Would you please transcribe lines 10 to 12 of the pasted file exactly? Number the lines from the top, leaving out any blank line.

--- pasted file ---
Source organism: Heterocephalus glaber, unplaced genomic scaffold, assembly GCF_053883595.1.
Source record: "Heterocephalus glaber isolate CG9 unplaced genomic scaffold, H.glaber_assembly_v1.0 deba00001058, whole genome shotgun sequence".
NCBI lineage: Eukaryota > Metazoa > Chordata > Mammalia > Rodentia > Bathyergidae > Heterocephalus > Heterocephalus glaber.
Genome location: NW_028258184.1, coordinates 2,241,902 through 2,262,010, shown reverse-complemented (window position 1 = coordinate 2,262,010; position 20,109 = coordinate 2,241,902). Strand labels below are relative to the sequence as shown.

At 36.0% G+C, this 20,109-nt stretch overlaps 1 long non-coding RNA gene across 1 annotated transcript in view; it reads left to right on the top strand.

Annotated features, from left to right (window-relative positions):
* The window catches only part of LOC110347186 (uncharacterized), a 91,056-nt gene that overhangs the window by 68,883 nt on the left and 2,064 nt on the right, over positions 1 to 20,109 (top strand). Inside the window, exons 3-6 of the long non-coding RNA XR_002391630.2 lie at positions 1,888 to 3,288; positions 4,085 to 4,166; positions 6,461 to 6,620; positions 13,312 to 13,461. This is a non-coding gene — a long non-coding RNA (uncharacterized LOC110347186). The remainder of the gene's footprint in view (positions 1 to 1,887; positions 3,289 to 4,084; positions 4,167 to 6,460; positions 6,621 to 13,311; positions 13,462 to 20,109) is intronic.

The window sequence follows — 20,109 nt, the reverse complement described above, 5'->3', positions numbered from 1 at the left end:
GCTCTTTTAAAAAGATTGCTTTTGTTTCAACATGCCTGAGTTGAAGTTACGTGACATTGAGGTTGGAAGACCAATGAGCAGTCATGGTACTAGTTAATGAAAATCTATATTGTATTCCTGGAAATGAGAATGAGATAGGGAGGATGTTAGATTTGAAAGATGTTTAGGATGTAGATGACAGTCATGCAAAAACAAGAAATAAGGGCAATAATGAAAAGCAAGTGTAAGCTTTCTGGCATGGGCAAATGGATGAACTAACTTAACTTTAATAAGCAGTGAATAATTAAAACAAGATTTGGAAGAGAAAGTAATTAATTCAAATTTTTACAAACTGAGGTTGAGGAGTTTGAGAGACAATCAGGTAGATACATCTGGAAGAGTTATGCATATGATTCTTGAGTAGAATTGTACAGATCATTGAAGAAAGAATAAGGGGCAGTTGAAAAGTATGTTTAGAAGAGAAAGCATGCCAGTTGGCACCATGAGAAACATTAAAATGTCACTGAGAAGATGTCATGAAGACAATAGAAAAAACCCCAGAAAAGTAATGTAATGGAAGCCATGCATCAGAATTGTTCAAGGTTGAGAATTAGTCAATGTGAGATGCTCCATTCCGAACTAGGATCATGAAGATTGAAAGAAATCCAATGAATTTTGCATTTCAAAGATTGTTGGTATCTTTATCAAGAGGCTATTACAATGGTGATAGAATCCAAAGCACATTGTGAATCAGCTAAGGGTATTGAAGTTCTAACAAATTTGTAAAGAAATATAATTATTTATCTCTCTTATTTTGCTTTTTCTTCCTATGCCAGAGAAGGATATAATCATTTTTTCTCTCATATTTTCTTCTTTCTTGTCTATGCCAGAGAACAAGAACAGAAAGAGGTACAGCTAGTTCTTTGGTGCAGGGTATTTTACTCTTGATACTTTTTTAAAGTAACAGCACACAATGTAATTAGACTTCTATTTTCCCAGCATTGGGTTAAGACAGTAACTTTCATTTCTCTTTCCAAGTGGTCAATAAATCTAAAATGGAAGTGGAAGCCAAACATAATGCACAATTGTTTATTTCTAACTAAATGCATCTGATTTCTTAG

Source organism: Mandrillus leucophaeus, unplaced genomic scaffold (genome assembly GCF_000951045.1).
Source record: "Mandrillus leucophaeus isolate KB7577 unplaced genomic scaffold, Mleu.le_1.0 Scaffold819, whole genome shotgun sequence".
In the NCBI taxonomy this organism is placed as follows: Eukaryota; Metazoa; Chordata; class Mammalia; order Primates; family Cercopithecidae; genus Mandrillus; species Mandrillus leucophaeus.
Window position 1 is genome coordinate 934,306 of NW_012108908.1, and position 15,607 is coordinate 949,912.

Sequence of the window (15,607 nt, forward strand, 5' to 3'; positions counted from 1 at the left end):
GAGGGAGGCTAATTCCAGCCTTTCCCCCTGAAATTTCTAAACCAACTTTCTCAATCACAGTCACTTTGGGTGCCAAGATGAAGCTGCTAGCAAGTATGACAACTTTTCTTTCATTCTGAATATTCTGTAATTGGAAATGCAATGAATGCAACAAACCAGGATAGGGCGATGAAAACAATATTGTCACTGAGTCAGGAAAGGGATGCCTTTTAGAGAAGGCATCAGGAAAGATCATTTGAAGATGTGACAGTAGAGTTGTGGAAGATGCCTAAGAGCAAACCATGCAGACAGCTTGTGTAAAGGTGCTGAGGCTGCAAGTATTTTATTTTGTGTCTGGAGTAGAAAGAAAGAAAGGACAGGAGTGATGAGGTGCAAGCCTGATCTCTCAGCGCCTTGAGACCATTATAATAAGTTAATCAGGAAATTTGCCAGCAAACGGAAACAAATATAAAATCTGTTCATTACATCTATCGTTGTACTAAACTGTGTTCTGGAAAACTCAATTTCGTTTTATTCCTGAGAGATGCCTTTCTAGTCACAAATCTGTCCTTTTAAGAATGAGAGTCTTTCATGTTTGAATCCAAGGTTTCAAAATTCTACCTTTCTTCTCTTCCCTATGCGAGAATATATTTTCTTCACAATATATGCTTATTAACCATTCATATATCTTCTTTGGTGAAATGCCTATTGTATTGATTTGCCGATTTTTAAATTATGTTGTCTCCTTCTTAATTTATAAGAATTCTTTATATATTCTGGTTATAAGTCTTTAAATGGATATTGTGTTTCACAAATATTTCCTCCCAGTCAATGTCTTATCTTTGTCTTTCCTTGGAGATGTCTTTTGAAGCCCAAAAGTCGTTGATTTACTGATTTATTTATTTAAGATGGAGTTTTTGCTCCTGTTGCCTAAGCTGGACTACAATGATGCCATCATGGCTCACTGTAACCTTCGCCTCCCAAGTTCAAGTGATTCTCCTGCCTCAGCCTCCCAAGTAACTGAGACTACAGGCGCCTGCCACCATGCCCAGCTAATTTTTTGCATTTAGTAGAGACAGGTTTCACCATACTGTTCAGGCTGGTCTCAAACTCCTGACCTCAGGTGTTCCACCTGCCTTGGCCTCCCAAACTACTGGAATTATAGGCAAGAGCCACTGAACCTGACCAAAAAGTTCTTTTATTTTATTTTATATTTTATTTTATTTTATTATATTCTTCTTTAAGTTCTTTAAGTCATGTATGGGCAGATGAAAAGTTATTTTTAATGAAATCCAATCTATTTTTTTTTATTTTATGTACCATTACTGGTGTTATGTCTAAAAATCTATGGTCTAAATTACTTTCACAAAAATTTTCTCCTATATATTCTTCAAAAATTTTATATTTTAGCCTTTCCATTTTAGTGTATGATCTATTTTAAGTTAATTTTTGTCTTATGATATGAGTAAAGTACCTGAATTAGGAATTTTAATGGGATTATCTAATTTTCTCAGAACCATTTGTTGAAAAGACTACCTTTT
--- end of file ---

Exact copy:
Source organism: Mandrillus leucophaeus, unplaced genomic scaffold (genome assembly GCF_000951045.1).
Source record: "Mandrillus leucophaeus isolate KB7577 unplaced genomic scaffold, Mleu.le_1.0 Scaffold819, whole genome shotgun sequence".
In the NCBI taxonomy this organism is placed as follows: Eukaryota; Metazoa; Chordata; class Mammalia; order Primates; family Cercopithecidae; genus Mandrillus; species Mandrillus leucophaeus.